1. The Ceremony
The reason we have these massive, expensive parties is to celebrate the ceremony of marriage. Sure, it is only a few minutes long sometimes, and the reality is that to make things official, only a few sentences need to be uttered in front of the officiant. Why not put thought into the ceremony? I have clients asking all kids at the wedding to process down the aisle with white balloons (adds ambiance and cuteness overload!) I have had clients say public vows then have private vows where they whisper into each others ears and it was SO romantic. I love when the parents are involved, sharing words of wisdom or notes of hope/excitement. I personally wanted a gospel choir at my wedding – I love their energy! At the end of the day there are so many ways to make your wedding personal, romantic, and memorable so THINK about the ceremony!
On a separate note, I highly encourage pre-marital counseling with a pastor or therapist. It is a huge commitment and its reassuring to know you are both ready and excited for the next step, know how to cope with stress together, and know how to work through disagreements in a healthy way.
2. What Will The Groom Be Doing All Day?
I love when I go to meetings and the bride has her whole day planned to a “T” but when I ask what her beloved will be doing all day while she gets ready with her friends, she hasn’t even thought about it! I like to ask the grooms what would make them relaxed and happy that morning – does it mean a workout? A round of golf? An amazing breakfast burrito? A massage? Let’s try to make his day just as amazing as yours leading up to the ceremony!
3. Not Hiring The Right Vendors
There are SO many incredible wedding vendors. There are also a lot of not-so-great wedding vendors. Part of the reason it’s a great idea to work with a planner from the beginning is that we know who you need to call. Ultimately, you are creating you “dream team” of vendors to make your wedding come to life and be incredible. You likely don’t have the budget to get the “best in the business” in every field but that is OK! As planners we make it our business to know as many people in the industry as possible so that we can refer you to people in your price point and people we think you will get along with. Someone who worked great at your friend’s wedding might not be the right fit for you or might clash with your wedding style – which is just bad for everyone. Call a planner and hire them before you hire any other vendors – trust me it is the BEST investment (and I am not just saying that because I am a planner).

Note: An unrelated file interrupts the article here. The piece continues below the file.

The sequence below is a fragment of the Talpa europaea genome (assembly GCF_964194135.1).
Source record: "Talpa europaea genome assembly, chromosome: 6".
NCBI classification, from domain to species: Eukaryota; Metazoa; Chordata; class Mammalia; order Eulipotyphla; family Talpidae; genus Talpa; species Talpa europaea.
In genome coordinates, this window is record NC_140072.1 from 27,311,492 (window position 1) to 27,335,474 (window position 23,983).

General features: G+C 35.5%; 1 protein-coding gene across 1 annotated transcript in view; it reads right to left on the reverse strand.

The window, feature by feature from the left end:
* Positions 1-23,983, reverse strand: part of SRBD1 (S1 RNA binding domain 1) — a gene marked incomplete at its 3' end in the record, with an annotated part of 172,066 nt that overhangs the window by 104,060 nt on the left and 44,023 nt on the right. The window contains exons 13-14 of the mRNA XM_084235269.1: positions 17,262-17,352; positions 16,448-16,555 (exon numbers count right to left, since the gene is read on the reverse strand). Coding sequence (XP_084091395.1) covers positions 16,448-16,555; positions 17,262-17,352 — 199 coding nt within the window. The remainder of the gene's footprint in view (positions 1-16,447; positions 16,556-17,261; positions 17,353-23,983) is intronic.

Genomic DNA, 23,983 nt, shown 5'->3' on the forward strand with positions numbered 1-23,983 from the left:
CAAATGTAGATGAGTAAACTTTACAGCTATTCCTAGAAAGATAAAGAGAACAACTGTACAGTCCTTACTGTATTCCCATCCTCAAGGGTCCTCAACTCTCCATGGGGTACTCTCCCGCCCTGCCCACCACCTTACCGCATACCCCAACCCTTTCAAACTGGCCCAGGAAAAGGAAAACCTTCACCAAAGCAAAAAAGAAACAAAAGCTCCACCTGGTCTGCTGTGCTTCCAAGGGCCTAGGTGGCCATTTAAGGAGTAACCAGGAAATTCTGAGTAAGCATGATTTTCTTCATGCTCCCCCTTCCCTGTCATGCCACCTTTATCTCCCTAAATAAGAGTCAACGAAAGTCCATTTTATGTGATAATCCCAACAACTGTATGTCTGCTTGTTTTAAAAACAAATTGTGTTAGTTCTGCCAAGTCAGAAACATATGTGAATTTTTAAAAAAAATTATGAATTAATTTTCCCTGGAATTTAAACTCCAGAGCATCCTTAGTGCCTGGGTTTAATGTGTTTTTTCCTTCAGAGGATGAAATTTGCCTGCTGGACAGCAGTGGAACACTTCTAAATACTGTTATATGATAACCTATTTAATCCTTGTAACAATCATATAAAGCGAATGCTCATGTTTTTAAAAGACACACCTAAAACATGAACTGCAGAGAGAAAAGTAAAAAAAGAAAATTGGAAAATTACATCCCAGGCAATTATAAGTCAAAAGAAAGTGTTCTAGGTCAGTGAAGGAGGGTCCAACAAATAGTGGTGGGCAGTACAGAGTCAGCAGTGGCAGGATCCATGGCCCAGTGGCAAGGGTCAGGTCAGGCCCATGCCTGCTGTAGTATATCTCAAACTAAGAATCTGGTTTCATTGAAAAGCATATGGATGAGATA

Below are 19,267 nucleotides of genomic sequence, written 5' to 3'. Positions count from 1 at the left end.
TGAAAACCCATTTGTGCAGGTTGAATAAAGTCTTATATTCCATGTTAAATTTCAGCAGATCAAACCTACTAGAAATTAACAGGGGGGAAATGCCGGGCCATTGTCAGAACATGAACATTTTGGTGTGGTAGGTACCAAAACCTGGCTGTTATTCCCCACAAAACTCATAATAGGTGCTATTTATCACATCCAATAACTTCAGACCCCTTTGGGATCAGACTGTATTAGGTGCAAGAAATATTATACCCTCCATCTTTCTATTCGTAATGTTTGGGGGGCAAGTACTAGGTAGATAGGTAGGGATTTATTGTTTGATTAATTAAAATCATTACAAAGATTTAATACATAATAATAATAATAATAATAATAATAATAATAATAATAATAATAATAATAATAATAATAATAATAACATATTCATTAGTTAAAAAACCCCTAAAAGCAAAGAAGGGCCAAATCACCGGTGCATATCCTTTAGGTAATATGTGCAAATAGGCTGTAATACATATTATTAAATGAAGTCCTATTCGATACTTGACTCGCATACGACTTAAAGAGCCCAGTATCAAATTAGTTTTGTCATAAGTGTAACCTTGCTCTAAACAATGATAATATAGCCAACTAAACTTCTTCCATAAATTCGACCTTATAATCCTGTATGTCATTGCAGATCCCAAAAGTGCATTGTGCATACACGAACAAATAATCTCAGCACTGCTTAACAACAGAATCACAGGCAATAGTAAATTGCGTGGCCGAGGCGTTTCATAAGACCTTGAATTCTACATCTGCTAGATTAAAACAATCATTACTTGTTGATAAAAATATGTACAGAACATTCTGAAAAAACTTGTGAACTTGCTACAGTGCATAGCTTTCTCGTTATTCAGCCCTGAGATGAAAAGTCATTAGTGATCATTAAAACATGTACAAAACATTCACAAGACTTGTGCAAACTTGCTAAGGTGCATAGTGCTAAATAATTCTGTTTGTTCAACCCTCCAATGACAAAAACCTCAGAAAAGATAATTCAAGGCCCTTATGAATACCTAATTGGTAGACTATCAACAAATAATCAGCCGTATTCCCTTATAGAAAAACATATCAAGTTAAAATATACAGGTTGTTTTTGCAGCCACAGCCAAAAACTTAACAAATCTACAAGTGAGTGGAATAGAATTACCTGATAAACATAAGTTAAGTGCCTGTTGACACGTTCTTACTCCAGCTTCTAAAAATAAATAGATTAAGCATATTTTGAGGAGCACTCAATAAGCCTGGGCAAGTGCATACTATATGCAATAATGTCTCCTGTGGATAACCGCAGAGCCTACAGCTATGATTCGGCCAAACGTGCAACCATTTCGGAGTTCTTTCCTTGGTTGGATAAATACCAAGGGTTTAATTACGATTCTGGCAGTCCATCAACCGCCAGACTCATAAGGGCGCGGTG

Please don’t “hire” your friends or family! Oh man. This scenario stresses me out. I totally understand why someone would think to “ask a friend” to save money on a specific task but weddings are not the right party to be asking for favors. If you want something done right you hire a professional. I really encourage my clients to consider all of the professional options before they go this route. If you have a friend with a legitimate business contract, who charges you and you are OK with that because you want to support them as small business owners – great! No contract + no charge = no responsibility, liability, and possible failed relationship. When you pay someone for something they are doing you are showing that you respect their talent or service and when you sign a contract you have a form of written legal communication of services/products to be rendered and that person will be held accountable if they aren’t delivered. Trust me on this, just hire professionals who do this regularly and everyone will be happier (including your other vendors!)